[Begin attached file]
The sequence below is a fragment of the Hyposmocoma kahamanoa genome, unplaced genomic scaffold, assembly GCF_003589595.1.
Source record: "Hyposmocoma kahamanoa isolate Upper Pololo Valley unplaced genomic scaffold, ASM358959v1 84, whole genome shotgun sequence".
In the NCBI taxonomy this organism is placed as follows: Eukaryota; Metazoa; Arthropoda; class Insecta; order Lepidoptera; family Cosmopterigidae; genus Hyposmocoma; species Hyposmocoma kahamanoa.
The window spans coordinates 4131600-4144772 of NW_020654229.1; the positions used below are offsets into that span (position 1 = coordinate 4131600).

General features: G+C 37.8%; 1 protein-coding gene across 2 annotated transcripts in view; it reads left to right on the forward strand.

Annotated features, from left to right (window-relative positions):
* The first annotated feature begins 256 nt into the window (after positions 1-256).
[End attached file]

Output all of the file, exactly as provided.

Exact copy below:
The sequence below is a fragment of the Hyposmocoma kahamanoa genome, unplaced genomic scaffold, assembly GCF_003589595.1.
Source record: "Hyposmocoma kahamanoa isolate Upper Pololo Valley unplaced genomic scaffold, ASM358959v1 84, whole genome shotgun sequence".
In the NCBI taxonomy this organism is placed as follows: Eukaryota; Metazoa; Arthropoda; class Insecta; order Lepidoptera; family Cosmopterigidae; genus Hyposmocoma; species Hyposmocoma kahamanoa.
The window spans coordinates 4131600-4144772 of NW_020654229.1; the positions used below are offsets into that span (position 1 = coordinate 4131600).

General features: G+C 37.8%; 1 protein-coding gene across 2 annotated transcripts in view; it reads left to right on the forward strand.

Annotated features, from left to right (window-relative positions):
* The first annotated feature begins 256 nt into the window (after positions 1-256).